the period of Dutch Occupation of Ceylon with a Garrison and Parade
Ground to match, restored to an even greater ambience of British architectural
traditions refurbished and built solidly atop a hill , a vast house
with huge rooms, massive oak doors, a regal interior of spacious living
and dining quarters both for its Prominent Occupants and servants
as well as a row of vast stables designed originally for Horses and
converted to garages.
The walled Residency had a commanding view of the entire Hambantota
Bay and ocean surrounding it, with miles and miles of endless wild
coastline interspaced in places with steep columns of rocks and the
remnants of an ancient pier washed away with time and only the concrete
columns now standing, where the ocean surf boomed constantly, crashing
huge waves against them as I recall listening in awe to the sound
of the surf from my room, often late into the night, a sound which
fascinates me to this day wherever the surf booms against rocks and
I travel back in time to Hambantota albeit with a haunting ring to
it accompanying the many voices of the dead whose spirits surely linger
on along the coast !
Mercifully the Residency has been spared of the ravages of the perilous
Tsunami and still languishes as a majestic sentinel almost in sad
perspective bearing testimony to a vast tragedy that unfolded there
as the rest of coastal Hambantota has been reduced mostly to rubble
and debris and most of its humanity who lived along the coastline
washed away to sea together with their livelihood as this has been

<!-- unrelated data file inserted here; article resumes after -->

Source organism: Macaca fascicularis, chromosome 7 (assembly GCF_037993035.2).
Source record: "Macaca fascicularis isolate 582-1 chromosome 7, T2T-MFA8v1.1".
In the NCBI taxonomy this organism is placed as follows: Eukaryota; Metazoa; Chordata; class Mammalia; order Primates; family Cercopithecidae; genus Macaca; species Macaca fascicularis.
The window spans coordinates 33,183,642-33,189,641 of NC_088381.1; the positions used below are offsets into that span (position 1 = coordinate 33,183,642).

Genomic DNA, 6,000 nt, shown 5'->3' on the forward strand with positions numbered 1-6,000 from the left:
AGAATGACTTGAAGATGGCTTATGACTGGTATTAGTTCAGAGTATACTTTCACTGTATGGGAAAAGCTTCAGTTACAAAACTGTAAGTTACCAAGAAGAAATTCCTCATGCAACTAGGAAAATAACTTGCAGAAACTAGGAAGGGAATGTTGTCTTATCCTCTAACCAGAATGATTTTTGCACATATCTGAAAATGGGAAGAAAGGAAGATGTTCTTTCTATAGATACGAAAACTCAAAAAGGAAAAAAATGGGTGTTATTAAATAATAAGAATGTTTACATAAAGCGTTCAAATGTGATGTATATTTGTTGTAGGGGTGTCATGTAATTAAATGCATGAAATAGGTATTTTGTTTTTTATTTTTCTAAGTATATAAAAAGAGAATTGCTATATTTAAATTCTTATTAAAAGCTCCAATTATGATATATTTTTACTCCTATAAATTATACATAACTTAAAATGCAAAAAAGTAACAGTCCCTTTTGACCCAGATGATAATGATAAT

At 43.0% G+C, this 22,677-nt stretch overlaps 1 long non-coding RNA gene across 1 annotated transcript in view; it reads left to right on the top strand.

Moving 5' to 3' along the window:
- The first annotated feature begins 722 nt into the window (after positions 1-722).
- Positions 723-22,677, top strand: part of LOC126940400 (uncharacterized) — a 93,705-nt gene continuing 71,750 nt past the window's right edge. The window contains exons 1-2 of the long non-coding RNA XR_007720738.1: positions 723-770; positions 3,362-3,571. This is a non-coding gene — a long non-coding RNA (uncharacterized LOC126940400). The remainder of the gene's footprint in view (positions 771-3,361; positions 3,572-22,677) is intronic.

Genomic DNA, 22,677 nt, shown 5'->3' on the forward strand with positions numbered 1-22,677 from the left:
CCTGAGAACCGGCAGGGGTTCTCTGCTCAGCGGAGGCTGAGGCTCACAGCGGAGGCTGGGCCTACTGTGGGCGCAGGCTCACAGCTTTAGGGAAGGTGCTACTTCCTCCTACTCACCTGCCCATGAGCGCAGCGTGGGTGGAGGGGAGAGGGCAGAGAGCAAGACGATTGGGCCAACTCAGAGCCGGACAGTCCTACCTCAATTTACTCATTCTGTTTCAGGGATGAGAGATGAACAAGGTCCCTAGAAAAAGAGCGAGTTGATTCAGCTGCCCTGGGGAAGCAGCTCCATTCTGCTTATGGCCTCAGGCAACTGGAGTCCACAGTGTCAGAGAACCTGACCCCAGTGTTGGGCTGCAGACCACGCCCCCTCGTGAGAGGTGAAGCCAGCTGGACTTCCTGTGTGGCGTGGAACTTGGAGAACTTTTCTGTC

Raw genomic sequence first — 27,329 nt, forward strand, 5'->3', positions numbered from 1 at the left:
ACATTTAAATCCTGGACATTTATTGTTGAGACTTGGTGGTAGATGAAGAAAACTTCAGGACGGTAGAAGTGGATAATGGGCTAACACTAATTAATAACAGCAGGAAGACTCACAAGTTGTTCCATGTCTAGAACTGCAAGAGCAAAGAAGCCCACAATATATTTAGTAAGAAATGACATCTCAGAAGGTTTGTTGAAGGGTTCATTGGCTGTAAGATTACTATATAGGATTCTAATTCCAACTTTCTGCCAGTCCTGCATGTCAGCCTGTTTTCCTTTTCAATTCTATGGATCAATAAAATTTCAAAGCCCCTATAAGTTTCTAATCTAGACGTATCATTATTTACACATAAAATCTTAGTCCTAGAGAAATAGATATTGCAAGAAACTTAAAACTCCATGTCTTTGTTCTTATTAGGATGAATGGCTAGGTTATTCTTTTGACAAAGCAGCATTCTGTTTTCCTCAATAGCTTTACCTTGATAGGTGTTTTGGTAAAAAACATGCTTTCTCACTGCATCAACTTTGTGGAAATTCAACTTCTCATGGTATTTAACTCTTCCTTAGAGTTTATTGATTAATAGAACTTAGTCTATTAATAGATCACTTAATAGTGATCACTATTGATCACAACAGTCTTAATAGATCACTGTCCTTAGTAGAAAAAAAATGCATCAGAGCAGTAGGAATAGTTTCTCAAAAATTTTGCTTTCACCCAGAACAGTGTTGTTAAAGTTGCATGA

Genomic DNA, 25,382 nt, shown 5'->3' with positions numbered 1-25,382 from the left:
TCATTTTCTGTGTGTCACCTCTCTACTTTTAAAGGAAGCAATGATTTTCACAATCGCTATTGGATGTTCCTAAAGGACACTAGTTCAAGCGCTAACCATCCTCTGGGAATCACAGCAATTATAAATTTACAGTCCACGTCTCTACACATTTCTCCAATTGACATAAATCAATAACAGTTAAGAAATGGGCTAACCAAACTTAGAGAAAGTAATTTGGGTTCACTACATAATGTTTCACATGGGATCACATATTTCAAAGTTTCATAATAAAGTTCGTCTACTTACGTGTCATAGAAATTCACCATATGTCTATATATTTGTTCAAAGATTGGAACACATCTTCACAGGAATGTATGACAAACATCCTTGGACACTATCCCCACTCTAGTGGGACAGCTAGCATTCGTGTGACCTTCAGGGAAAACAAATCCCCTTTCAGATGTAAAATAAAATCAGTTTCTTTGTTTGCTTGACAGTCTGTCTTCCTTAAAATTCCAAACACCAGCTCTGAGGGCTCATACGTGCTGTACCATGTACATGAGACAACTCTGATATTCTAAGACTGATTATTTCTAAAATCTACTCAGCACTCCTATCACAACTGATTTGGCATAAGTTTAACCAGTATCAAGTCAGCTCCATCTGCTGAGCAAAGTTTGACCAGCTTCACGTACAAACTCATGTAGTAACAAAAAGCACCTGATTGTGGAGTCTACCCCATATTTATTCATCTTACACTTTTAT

an area of heavy human casualties where the low lying areas were once
heavily inhabited and only a lonely high wind now prevails across
the beaches, desolate but for the purple periwinkles and ipomea swaying
sadly in iambic rhythm to a staccato of the leaves of sentinel Palms
dotting the coastline almost as in a requiem for the dead.
But Oh how horrendous it was! when the tsunami struck this tranquil
beachside town and enveloped its helpless, screaming residents in
a instant and caught them unawares that fateful morning of the murderous
crashing of gigantic waves, the flailing hapless victims carried by
the swirling merciless vortex of churning black water to be battered
against the rocks and concrete of collapsed buildings, their bodies
crushed beyond recognition, their very souls torn apart as the wailings
of the living for the dead rose in a strange crescendo long after
the wrath of nature had subsided taking its toll and the lucky survivors
had an incredible mind shattering story to tell.
( To Be Continued......)